MADRID — Edouard Waintrop has been re-upped for a second year as artistic director of Cannes’ Directors’ Fortnight by France’s Directors Guild after the 2012 edition drew wide praise.
Compared to Frederic Boyer’s 2011 Eurocentric edition, which many thought upstaged by Critics’ Week, Waintrop opened up the sidebar to more Latin American movies. This reflected his time at Switzerland’s Fribourg Festival, focusing on southern hemisphere pics, which he took over in 2007.
Directors’ Fortnight featured five Latin American movies, including debuts “La Sirga” by William Vega and Benjamín Avila’s “Clandestine Childhood.”
Waintrop, a film critic for 26 years at French newspaper Liberation, also opened up Directors’ Fortnight to comedy and auteur genre.
The move yielded widely contrasting hits: Ben Wheatley’s holiday murder spree “Sightseers,” bear-mouse buddy comedy toon “Ernest and Celestine” and Anurag Kashyap’s epic 5 1/2-hour Indian mobster saga, “Gangs of Wasseypur.”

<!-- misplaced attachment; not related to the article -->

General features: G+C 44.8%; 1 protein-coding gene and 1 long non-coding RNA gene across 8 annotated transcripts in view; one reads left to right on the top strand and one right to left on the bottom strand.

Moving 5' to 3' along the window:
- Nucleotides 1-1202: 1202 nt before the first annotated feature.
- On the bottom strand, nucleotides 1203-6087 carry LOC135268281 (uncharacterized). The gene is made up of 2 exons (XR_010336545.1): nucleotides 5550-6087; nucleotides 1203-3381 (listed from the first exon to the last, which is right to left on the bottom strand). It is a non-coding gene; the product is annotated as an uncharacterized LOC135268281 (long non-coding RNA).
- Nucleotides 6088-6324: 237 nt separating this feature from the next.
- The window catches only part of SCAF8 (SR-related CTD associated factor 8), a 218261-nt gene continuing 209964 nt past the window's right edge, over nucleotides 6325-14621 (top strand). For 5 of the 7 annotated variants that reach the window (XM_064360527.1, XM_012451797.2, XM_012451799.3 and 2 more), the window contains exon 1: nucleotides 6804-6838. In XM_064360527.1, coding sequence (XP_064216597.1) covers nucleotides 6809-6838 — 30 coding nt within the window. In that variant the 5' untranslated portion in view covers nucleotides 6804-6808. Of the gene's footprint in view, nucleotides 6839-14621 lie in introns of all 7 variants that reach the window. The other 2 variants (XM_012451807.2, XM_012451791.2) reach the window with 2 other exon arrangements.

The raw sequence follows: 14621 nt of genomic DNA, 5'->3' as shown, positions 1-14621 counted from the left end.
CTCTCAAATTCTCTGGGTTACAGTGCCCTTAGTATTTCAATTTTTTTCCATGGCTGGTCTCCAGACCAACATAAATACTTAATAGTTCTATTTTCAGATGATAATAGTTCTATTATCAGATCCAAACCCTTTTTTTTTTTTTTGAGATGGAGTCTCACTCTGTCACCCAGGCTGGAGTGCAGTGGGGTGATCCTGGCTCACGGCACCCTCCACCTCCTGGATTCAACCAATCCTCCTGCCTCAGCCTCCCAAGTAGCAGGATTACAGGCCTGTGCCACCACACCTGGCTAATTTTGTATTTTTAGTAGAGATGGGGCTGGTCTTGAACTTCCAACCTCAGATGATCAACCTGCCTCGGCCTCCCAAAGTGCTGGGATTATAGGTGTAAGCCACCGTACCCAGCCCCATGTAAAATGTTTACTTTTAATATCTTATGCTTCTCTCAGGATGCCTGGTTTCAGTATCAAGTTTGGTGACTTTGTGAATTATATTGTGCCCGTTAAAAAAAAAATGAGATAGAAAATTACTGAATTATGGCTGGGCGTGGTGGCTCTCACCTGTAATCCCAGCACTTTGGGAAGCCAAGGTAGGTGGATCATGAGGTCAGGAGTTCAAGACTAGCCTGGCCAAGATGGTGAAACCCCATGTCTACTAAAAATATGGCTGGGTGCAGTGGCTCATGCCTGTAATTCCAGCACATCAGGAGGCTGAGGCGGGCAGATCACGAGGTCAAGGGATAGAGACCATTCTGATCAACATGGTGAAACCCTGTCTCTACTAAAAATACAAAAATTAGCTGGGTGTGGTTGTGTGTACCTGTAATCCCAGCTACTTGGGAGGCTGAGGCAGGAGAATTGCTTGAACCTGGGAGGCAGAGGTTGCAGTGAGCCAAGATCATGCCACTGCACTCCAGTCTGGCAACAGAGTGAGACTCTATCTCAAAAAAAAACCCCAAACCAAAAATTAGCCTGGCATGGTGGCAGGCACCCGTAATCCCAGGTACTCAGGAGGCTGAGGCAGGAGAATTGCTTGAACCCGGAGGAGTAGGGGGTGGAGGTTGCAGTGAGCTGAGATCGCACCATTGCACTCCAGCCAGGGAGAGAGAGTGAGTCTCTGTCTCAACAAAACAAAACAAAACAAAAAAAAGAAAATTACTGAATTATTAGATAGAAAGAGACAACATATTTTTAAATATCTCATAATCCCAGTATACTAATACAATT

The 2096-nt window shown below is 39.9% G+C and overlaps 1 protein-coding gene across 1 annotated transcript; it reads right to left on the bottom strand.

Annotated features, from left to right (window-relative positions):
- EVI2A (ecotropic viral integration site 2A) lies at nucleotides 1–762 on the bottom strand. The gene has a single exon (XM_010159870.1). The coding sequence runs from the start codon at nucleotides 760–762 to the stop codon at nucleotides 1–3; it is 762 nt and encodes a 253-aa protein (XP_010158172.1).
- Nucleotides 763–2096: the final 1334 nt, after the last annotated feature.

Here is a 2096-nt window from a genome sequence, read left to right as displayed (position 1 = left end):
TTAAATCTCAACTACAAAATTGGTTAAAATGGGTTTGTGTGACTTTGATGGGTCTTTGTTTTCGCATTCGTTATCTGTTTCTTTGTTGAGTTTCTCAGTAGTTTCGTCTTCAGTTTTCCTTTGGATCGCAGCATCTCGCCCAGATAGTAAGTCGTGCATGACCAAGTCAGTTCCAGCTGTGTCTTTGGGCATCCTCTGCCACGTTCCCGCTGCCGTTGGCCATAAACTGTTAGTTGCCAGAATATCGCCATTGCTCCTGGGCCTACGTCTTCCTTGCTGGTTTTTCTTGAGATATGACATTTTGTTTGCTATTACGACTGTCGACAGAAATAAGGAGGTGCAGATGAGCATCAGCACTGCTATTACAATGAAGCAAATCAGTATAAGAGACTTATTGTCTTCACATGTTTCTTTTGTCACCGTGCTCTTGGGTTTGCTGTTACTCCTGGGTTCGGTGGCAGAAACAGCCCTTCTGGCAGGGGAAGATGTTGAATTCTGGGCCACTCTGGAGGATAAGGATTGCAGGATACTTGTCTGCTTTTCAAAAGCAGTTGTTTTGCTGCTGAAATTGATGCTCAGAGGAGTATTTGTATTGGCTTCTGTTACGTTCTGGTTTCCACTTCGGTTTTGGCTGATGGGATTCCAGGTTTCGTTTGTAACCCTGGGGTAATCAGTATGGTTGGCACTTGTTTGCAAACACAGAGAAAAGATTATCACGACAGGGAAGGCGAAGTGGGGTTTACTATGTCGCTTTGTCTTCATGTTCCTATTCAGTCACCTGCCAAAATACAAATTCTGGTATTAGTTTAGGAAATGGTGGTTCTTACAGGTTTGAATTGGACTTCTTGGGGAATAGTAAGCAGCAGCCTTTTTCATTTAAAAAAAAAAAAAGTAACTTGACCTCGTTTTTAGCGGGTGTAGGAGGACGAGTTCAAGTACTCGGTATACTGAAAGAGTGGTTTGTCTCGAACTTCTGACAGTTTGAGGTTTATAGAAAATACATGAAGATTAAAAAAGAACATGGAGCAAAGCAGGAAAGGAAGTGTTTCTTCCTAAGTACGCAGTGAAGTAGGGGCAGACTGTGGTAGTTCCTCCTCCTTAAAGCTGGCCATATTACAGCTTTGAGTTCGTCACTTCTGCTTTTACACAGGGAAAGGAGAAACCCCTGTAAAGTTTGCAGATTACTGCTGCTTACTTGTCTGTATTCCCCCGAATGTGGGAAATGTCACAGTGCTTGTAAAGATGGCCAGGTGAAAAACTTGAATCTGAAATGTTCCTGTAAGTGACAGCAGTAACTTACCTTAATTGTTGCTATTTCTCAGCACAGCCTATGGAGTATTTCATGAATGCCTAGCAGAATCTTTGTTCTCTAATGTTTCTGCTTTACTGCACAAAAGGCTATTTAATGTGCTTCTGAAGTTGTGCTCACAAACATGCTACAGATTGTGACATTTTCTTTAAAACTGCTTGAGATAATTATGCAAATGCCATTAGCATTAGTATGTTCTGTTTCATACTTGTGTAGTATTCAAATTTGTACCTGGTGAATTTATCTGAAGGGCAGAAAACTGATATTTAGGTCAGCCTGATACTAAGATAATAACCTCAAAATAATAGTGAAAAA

Sony Pictures Classics picked up North American rights to Directors’ Fortnight’s biggest success, Chilean Pablo Larrain’s “No,” about the ousting of Chilean dictator Augusto Pinochet.
In other North America Fortnight buys, IFC took “Sightseers,” while Film Movement nabbed “La Sirga” and “Aliyah.”
Haut et Court bought “Hold Back” for France, and Wild Bunch took Rodney Ascher’s “Room 237,” an outlandish docu-feature on “The Shining,” which had out-there movie hounds clamoring for more radical Fortnight fare next year.
“I tried to find surprising, inspirational movies which didn’t lose an audience perspective,” Waintrop told Variety.
Waintrop said he will attempt to reduce titles from 21 to 17 or 18 for the next Directors’ Fortnight, running May 16-26.